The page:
On December 23, Detroit Tigers DH Victor Martinez will be 38 years old. While he is not the oldest player in baseball, there are signs that his body is performing as if he is.
But, when it comes to age and ability, Martinez is physically closer to Colon than he is to Ichiro. While it was still fun to watch Colon take the mound and pound the plate, I can safely say that many fans were anything but overjoyed to watch Martinez face opposing pitchers.
There is no question that the man can hit. He ended the 2016 season with a batting average of .289 with 27 home runs, 65 hits, and 22 doubles. The problem with Martinez is that he just can’t get to the bases fast enough. His inability to get to first made him a bit of a liability, as he grounded into double plays 19 times.
Issues with Victor’s Performance
The other issue with Victor was the number of strikeouts he had this season. He had 90 strikeouts, which is just a few less than his 2014 (42) and 2015 (52) numbers combined. In fact, 2016 marked the most strikeouts that V-Mart has ever had in one season.
For several seasons, Victor has been batting clean-up after Miguel Cabrera. He was originally placed there so that pitchers would not be tempted to walk Cabrera. Unfortunately, Martinez no longer served as much of a threat. Yes, there was always the chance that Martinez could go yard and bring in the best hitter in baseball, but it didn’t happen as often as we fans hoped.
Martinez did finish the season with 98 RBIs. One of his biggest RBIs came on September 22 against the Minnesota Twins. He came in to pinch hit with two men on base and he hit a home run, contributing to the 9-2 win over the Twinkies. A few days later in a game against the Kansas City Royals, he earned four more RBIs.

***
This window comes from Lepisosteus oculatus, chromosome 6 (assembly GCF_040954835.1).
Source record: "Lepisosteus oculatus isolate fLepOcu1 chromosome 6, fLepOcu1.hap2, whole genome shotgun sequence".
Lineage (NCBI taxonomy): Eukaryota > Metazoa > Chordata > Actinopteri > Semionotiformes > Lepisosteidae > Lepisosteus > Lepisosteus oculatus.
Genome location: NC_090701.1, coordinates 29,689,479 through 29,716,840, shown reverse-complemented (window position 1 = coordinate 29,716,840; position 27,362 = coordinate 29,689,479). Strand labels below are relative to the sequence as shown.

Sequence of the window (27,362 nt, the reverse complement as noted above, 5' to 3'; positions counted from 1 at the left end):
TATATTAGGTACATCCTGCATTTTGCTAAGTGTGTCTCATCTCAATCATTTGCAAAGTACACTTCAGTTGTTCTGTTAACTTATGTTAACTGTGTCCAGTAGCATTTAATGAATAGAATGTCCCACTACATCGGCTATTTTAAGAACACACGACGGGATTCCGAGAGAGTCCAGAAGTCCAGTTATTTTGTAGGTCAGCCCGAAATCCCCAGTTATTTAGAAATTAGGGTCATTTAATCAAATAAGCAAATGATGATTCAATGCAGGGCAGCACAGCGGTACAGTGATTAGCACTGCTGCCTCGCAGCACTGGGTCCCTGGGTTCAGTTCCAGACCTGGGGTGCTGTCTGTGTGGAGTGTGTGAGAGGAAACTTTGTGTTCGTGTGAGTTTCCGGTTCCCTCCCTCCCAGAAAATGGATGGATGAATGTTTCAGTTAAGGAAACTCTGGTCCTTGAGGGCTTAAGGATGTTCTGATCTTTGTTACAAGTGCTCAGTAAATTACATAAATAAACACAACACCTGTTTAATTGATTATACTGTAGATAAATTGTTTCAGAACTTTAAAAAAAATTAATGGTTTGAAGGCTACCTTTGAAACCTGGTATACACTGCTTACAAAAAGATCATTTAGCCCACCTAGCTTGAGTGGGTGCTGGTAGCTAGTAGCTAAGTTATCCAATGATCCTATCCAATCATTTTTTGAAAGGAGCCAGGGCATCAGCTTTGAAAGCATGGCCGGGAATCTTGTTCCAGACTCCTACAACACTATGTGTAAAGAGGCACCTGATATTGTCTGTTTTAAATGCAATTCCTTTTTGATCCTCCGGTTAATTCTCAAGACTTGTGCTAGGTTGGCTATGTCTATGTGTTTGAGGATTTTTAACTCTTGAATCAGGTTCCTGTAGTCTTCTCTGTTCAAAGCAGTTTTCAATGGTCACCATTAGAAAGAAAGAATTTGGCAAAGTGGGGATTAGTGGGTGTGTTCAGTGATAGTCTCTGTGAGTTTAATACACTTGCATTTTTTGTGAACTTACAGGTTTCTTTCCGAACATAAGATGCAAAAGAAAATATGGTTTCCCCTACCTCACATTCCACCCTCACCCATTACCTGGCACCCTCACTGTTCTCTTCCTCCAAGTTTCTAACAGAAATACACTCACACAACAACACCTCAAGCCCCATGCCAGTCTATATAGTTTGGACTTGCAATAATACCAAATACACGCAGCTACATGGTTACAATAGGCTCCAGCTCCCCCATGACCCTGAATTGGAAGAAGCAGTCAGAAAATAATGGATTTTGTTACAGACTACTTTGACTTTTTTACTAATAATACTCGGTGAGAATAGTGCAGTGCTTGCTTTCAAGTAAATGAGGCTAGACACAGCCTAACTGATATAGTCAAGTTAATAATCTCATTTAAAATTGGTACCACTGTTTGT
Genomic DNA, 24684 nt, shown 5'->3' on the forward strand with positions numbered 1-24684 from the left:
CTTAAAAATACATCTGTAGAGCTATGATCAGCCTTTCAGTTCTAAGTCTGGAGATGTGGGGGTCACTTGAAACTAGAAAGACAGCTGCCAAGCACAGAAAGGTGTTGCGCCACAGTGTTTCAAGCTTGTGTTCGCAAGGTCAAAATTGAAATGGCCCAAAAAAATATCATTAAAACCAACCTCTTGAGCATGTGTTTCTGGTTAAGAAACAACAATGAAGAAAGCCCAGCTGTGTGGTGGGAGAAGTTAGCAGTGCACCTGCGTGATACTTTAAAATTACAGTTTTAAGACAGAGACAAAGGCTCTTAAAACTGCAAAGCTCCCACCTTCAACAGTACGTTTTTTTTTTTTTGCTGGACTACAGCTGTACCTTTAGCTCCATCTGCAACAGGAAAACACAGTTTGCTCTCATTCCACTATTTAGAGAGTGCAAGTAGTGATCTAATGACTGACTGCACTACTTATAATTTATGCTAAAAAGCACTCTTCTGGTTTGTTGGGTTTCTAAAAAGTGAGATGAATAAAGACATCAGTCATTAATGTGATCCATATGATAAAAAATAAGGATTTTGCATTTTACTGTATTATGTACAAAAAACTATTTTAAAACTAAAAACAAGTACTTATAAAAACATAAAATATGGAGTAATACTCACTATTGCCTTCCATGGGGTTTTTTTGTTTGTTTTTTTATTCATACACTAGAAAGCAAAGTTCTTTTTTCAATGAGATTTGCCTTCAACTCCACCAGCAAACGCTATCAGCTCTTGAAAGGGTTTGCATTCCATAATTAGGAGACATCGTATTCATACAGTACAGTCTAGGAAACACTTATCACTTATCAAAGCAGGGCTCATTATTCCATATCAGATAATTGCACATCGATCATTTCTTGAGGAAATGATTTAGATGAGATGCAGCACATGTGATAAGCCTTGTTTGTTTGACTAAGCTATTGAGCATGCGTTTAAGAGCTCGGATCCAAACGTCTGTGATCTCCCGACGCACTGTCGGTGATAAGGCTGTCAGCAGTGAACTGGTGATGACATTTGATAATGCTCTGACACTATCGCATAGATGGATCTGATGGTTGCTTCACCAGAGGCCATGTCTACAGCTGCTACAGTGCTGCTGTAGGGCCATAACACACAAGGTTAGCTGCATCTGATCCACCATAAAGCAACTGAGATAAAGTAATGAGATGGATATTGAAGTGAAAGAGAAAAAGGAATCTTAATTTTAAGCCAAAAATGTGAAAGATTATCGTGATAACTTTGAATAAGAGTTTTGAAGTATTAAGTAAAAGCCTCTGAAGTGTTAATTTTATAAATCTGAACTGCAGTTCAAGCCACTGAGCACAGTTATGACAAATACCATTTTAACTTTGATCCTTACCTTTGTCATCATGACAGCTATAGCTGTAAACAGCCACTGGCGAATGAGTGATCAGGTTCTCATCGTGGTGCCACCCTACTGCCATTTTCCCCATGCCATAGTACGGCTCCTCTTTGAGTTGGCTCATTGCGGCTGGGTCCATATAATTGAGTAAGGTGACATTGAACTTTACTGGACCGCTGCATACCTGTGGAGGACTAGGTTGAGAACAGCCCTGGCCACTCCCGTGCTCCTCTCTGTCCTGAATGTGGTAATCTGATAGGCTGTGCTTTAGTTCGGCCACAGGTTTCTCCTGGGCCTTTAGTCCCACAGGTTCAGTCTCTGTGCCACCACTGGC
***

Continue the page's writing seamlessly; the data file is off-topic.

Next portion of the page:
It was nice to see him come through at the end of the season, but the problems were bigger than the RBIs. When Martinez was walked, which happened intentionally 8 times and unintentionally 50 times, he wasn’t much of a threat.
Troubles Getting Around the Bases
When Martinez reached first base, it was a serious struggle for the rest of the lineup to move him. First, there is no base stealing with him, so it was impossible to get him in scoring position. This is evident by the fact that J.D. Martinez only had 68 RBIs, despite his 141 hits and 22 home runs. Unless J.D. got an extraordinary hit, Victor could only move one base.
Prior to breaking his hand, Nick Castellanos batted sixth behind J.D. Martinez. He, too, had just 58 RBIs, which also shows how difficult it is to get both Victor and J.D. around the diamond. Victor’s slow speed kept J.D. from stealing bases and getting home on Castellanos’s hits. This then led to Justin Upton striking out or grounding into double plays and leaving men on base.
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His Knees Didn’t Help the Team
As a designated hitter, Martinez’s job is to get on base and score runs. But, if he cannot run around the bases, isn’t it time for him to give up the position to someone else? He looks like he is in pain nearly all the time and his position in the batting order is not doing the rest of the team any favors.
Don’t get me wrong, I absolutely love watching Victor Martinez do his thing. His home runs are glorious feats of eye-hand coordination. I also love the fact that when he hits the long ball, he gets to slowly trot around the bases. But, when his hits don’t go over the fence, I’m constantly worried that his poor knees will give out on him (and I know I’m not alone). Even with those knees of his, he’s got two more years of $18 million contracts with the Tigers. It is highly doubtful that any team in the MLB would invest that much in a man who should always be covered in bubble wrap.
So, I wonder if that $18 million would be better spent letting him take over as the bench coach or the hitting coach for the next two years. Miguel Cabrera can DH and I’m sure the Tigers could find a first baseman somewhere (Steven Moya, perhaps?). It would certainly be better on those knees, so he might be able to actually walk out of Comerica Park after his 40th birthday.